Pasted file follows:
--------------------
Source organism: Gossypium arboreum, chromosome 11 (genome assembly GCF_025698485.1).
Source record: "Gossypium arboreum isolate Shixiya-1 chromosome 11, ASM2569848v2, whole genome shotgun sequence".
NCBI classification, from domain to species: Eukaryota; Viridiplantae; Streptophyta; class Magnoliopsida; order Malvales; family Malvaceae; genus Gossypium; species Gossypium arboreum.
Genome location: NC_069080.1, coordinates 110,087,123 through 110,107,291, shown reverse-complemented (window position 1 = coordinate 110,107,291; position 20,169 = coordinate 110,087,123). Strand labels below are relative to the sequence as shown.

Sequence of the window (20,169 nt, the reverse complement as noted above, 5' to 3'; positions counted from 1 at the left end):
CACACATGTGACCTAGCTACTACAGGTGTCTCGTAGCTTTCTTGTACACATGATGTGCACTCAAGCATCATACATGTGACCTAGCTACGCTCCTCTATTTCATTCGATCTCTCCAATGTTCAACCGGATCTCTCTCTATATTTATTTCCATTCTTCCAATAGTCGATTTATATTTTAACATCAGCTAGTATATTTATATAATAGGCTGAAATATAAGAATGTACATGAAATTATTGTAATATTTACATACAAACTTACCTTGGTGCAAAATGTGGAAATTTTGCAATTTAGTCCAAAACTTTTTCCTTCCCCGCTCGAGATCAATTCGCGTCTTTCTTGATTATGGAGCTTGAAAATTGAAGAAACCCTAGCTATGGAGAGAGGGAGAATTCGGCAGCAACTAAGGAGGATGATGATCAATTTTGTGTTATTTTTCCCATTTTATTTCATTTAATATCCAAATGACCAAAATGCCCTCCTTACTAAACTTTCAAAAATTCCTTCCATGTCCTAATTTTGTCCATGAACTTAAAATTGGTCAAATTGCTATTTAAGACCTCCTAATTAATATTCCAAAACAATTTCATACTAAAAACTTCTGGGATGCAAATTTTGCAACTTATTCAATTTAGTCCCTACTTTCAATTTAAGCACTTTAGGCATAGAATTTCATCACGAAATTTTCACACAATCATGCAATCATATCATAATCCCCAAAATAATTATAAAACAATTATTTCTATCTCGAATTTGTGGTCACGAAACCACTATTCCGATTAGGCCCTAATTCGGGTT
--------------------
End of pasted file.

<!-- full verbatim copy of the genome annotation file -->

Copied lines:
Source organism: Gossypium arboreum, chromosome 11 (genome assembly GCF_025698485.1).
Source record: "Gossypium arboreum isolate Shixiya-1 chromosome 11, ASM2569848v2, whole genome shotgun sequence".
NCBI classification, from domain to species: Eukaryota; Viridiplantae; Streptophyta; class Magnoliopsida; order Malvales; family Malvaceae; genus Gossypium; species Gossypium arboreum.
Genome location: NC_069080.1, coordinates 110,087,123 through 110,107,291, shown reverse-complemented (window position 1 = coordinate 110,107,291; position 20,169 = coordinate 110,087,123). Strand labels below are relative to the sequence as shown.

Sequence of the window (20,169 nt, the reverse complement as noted above, 5' to 3'; positions counted from 1 at the left end):
CACACATGTGACCTAGCTACTACAGGTGTCTCGTAGCTTTCTTGTACACATGATGTGCACTCAAGCATCATACATGTGACCTAGCTACGCTCCTCTATTTCATTCGATCTCTCCAATGTTCAACCGGATCTCTCTCTATATTTATTTCCATTCTTCCAATAGTCGATTTATATTTTAACATCAGCTAGTATATTTATATAATAGGCTGAAATATAAGAATGTACATGAAATTATTGTAATATTTACATACAAACTTACCTTGGTGCAAAATGTGGAAATTTTGCAATTTAGTCCAAAACTTTTTCCTTCCCCGCTCGAGATCAATTCGCGTCTTTCTTGATTATGGAGCTTGAAAATTGAAGAAACCCTAGCTATGGAGAGAGGGAGAATTCGGCAGCAACTAAGGAGGATGATGATCAATTTTGTGTTATTTTTCCCATTTTATTTCATTTAATATCCAAATGACCAAAATGCCCTCCTTACTAAACTTTCAAAAATTCCTTCCATGTCCTAATTTTGTCCATGAACTTAAAATTGGTCAAATTGCTATTTAAGACCTCCTAATTAATATTCCAAAACAATTTCATACTAAAAACTTCTGGGATGCAAATTTTGCAACTTATTCAATTTAGTCCCTACTTTCAATTTAAGCACTTTAGGCATAGAATTTCATCACGAAATTTTCACACAATCATGCAATCATATCATAATCCCCAAAATAATTATAAAACAATTATTTCTATCTCGAATTTGTGGTCACGAAACCACTATTCCGATTAGGCCCTAATTCGGGTT